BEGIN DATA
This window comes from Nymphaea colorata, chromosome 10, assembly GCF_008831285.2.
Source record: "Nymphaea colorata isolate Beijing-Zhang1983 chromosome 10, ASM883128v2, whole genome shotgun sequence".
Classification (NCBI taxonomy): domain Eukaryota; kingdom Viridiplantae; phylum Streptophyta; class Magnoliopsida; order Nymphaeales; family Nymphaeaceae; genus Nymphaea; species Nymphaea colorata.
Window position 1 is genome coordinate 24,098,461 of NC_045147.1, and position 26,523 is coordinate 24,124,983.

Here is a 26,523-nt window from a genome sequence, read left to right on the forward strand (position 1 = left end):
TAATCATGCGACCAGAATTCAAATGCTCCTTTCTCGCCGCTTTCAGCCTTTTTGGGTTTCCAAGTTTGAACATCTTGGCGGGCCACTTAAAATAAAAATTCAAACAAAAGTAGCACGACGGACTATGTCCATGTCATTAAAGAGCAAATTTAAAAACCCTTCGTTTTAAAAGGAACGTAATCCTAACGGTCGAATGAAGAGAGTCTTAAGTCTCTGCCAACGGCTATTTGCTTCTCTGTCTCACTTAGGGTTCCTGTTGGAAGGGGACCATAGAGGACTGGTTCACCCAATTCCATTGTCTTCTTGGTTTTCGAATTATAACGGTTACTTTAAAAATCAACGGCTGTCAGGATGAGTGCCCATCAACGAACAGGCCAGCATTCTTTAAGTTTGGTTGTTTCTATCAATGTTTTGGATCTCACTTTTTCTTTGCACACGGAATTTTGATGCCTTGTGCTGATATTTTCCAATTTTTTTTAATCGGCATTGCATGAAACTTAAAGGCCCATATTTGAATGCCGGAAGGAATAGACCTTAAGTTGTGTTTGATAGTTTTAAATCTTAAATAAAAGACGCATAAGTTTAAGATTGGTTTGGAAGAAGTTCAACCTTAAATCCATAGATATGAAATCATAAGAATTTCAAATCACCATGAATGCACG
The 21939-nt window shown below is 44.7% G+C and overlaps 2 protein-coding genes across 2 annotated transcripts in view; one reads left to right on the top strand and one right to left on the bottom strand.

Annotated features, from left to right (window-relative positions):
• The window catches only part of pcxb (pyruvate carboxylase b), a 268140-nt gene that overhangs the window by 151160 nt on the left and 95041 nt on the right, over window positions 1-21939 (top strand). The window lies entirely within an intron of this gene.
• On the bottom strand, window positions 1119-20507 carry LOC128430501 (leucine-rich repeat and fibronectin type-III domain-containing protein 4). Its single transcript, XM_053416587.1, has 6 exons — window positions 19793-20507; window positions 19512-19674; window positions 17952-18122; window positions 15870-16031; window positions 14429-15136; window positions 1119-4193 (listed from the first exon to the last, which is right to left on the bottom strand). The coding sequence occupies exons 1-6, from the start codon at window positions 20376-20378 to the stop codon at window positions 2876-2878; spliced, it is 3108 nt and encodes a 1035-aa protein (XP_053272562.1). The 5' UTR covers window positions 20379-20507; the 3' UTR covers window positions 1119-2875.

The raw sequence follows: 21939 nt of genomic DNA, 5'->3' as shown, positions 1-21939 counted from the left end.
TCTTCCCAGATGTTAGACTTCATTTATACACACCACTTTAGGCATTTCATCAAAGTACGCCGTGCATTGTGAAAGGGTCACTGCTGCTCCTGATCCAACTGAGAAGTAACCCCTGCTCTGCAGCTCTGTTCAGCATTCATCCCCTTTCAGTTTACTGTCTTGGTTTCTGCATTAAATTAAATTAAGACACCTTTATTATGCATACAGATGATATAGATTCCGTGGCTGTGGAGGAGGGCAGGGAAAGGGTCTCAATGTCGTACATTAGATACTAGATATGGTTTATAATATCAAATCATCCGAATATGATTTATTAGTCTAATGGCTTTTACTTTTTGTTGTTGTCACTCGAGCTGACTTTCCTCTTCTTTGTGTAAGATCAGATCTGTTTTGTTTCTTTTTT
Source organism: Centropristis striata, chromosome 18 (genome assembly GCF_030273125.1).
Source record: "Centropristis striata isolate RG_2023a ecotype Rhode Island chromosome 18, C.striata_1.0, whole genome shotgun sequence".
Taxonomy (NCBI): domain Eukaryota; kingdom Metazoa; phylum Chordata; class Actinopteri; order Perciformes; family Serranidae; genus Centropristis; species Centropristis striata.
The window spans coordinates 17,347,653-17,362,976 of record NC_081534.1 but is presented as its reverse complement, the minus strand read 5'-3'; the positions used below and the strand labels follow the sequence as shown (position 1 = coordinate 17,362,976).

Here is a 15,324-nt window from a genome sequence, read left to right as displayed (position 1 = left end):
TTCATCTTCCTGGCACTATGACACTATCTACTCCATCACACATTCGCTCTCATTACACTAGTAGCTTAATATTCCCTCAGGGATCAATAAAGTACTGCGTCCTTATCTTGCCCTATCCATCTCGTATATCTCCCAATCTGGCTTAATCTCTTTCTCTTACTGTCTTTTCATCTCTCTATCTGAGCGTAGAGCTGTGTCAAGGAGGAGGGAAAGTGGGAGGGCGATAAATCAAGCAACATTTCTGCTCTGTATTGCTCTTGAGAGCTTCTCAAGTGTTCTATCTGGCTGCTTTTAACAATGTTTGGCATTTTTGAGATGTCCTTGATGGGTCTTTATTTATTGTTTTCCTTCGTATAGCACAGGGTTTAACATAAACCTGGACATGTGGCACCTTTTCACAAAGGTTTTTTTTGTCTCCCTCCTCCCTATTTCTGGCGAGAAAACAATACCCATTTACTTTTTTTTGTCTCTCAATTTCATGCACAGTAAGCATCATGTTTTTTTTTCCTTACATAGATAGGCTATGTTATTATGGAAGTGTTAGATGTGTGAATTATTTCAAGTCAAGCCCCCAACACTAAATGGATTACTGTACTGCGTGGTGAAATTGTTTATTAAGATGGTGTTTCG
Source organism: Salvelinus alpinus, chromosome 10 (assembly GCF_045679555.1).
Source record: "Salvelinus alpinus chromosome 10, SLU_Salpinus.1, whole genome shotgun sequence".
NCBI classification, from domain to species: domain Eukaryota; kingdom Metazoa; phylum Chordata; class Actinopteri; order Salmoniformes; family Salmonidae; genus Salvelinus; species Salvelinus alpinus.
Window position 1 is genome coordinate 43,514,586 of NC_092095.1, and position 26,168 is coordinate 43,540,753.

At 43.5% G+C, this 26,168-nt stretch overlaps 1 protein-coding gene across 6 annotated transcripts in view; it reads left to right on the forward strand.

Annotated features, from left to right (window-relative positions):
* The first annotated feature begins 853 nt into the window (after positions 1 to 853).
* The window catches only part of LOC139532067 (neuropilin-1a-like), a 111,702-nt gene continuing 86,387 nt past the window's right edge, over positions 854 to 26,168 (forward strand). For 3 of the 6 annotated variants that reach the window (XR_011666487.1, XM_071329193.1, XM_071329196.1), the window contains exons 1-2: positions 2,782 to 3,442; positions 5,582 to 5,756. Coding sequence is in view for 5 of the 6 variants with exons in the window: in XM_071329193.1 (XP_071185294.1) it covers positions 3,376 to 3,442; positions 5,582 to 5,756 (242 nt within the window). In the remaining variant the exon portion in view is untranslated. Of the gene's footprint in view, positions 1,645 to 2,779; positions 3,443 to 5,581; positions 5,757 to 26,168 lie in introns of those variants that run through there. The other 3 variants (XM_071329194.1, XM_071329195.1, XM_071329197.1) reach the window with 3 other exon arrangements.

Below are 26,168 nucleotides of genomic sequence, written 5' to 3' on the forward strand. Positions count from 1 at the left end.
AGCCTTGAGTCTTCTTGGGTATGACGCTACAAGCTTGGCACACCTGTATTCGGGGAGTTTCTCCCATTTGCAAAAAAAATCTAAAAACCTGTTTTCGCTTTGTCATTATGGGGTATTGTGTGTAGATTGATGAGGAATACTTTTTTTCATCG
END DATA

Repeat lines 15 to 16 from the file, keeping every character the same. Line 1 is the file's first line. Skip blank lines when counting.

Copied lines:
Taxonomy (NCBI): domain Eukaryota; kingdom Metazoa; phylum Chordata; class Actinopteri; order Perciformes; family Serranidae; genus Centropristis; species Centropristis striata.
The window spans coordinates 17,347,653-17,362,976 of record NC_081534.1 but is presented as its reverse complement, the minus strand read 5'-3'; the positions used below and the strand labels follow the sequence as shown (position 1 = coordinate 17,362,976).